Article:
Note: As omega-3 fatty acids, such as ALA, can act as a blood thinner, you should talk to your doctor before taking chia seeds if you are taking any medication (including anticoagulant drugs such as Warfarin) or are scheduled for surgery.

Improved Insulin Sensitivity

The same Australian study that suggested that chia seeds are good for the heart and cardiovascular health also unveiled another interesting health benefit associated with eating chia seeds: improved insulin sensitivity and glucose tolerance. Insulin sensitivity is a term used to describe how well your body responds to insulin, a hormone that processes glucose. Deteriorating insulin sensitivity, also known as insulin resistance, is a precursor to pre-diabetes and type 2 diabetes.

The prevalence of both of pre-diabetes and type 2 diabetes has been increasing at an alarming rate since the early 1990s. What's more, type 2 diabetes – which used to be a typical "adult disease" – is becoming increasingly prevalent among the teen population. The good news is, this chronic disease can often be prevented or delayed by adopting healthier eating habits. Besides chia seeds, foods that are good for you if you want to reduce your risk of developing type 2 diabetes include salmon, flaxseeds (they are very similar to chia seeds in terms of nutritional properties), whole grains, legumes and vegetables.

Protection Against Breast and Cervical Cancer

In an intriguing French study, a group of scientists from Tours, France, analyzed biopsies of adipose breast tissue from over 100 women with invasive non-metastatic breast carcinoma. A group of over 50 women with benign breast cancer served as controls. The scientists found no link between breast carcinoma and most of the analyzed fatty acids (saturates, monounsaturates, long-chain polyunsaturates n-6 or n-3). However, unlike the other fatty acids, alpha-linolenic acid appeared to have an inverse association with the risk of breast cancer. This study was published in the European Journal of Cancer in 2000.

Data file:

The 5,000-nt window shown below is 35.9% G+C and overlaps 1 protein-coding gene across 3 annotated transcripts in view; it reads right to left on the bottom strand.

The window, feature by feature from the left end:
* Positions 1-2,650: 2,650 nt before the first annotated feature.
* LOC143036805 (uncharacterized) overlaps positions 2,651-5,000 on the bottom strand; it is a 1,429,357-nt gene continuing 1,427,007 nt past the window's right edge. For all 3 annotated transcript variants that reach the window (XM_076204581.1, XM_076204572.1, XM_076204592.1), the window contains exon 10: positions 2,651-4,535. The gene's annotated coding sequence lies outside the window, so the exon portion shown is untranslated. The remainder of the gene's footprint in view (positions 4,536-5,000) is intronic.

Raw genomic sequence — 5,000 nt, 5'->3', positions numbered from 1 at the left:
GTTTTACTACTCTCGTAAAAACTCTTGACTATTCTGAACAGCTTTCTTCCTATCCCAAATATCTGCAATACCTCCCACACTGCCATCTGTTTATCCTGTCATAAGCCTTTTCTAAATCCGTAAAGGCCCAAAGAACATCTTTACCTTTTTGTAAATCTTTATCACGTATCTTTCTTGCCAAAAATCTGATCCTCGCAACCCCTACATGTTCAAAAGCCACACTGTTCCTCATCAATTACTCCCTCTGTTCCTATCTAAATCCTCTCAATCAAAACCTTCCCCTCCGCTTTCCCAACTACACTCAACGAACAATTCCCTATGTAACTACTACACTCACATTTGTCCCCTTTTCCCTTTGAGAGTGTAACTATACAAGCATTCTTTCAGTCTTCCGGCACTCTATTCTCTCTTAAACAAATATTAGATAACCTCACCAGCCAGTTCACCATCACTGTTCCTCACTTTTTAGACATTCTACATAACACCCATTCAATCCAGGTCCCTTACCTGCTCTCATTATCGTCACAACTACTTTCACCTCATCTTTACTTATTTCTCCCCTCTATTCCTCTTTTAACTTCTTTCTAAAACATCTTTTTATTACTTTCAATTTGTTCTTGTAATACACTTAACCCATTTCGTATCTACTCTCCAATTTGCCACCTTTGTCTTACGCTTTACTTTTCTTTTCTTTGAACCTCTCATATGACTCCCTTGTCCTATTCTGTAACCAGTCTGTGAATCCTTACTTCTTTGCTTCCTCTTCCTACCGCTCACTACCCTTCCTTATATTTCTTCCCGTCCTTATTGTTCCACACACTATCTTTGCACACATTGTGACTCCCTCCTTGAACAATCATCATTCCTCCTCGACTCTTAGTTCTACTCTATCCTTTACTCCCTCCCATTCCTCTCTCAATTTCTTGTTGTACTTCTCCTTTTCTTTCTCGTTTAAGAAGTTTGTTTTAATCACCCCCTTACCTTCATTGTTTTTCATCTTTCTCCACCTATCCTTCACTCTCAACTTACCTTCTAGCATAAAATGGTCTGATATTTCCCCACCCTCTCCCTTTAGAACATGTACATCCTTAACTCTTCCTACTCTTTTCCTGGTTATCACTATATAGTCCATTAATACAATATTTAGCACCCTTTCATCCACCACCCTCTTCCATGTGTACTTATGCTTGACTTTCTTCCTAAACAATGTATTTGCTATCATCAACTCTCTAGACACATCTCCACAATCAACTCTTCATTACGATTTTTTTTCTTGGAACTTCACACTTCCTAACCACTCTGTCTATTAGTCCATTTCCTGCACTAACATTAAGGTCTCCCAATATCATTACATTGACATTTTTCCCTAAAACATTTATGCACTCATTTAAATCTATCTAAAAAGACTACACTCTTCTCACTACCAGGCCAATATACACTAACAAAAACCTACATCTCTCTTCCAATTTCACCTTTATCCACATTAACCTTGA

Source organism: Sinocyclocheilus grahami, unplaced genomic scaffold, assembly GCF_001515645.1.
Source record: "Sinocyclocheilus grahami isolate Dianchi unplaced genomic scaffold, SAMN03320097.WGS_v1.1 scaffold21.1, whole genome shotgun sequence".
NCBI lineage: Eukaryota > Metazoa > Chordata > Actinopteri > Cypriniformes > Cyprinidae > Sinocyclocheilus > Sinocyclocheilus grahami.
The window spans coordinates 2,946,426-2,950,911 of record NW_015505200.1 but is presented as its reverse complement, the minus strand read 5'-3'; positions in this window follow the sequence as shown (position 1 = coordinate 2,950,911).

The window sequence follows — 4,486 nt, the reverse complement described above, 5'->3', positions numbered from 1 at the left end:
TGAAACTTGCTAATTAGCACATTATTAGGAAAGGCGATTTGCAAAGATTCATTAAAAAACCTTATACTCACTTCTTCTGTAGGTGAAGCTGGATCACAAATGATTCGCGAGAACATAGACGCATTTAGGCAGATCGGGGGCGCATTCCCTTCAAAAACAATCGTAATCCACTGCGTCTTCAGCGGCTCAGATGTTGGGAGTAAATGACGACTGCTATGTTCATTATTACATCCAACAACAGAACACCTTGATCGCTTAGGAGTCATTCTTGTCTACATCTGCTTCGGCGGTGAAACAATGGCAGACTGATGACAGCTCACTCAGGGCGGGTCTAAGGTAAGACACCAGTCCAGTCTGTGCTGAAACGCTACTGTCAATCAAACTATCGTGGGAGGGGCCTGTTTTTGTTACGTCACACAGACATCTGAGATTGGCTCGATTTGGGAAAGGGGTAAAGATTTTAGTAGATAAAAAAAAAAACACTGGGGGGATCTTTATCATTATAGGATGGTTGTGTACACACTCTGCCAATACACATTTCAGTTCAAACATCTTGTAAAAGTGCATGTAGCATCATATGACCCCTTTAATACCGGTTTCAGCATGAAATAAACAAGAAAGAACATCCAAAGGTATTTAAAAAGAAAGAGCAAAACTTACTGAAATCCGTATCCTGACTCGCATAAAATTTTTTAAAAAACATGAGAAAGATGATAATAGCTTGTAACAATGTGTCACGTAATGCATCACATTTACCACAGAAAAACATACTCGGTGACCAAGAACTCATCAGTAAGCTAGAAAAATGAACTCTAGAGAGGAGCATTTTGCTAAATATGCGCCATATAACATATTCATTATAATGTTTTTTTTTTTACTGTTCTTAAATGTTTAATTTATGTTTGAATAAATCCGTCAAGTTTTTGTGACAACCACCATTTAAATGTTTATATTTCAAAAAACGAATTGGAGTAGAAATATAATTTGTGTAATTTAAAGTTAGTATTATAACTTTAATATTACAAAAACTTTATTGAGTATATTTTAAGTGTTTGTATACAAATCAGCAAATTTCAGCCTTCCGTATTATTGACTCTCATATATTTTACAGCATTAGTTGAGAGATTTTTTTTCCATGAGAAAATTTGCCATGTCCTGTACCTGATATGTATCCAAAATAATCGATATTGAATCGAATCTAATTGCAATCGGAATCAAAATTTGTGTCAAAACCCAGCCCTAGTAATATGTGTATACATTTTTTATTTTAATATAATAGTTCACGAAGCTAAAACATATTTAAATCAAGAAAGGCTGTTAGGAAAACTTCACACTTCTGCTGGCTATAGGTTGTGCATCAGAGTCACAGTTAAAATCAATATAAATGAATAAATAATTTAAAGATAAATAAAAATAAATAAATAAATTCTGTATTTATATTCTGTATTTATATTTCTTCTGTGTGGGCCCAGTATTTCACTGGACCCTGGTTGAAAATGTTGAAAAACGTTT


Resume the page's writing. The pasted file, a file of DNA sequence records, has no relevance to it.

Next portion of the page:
The findings of a more recent analysis, published in the Journal of Molecular Biochemistry in 2013, may provide an explanation for the beneficial effects of alpha-linolenic acid observed in the French case-control study. This analysis found that alpha-linolenic acid, the dominating fatty acid in chia seeds, could induce apoptosis in certain types of breast cancer and cervical cancer cells, without damaging non-cancerous cells. Apoptosis is the body's natural way of eliminating unnecessary or damaged cells, but cancer cells have developed mechanisms to evade apoptosis, allowing them to grow uncontrolled.

Now, before you rush to incorporate chia seeds into your anti-cancer diet plan, consider this: While alpha-linolenic acid may provide some protection against breast and cervical cancer, its impact on other cancers remains unknown, and in some cases, controversial (see Chia Seeds May Prevent Breast Cancer but Increase Prostate Cancer Risk).

Alternative to Carbohydrate Loading for Athletes

During the times of the Aztec civilization, chia seeds were also recommended to warriors and other men who would benefit from increased endurance and stamina. According to some Spanish manuscripts, messengers who ate chia seeds were able to run the entire day on just a handful of chia seeds. Inspired by these claims, researchers specializing in sports nutrition have undertaken scientific studies to evaluate the potential benefits of chia seeds for athletes and other people who who regularly engage in strenuous exercise.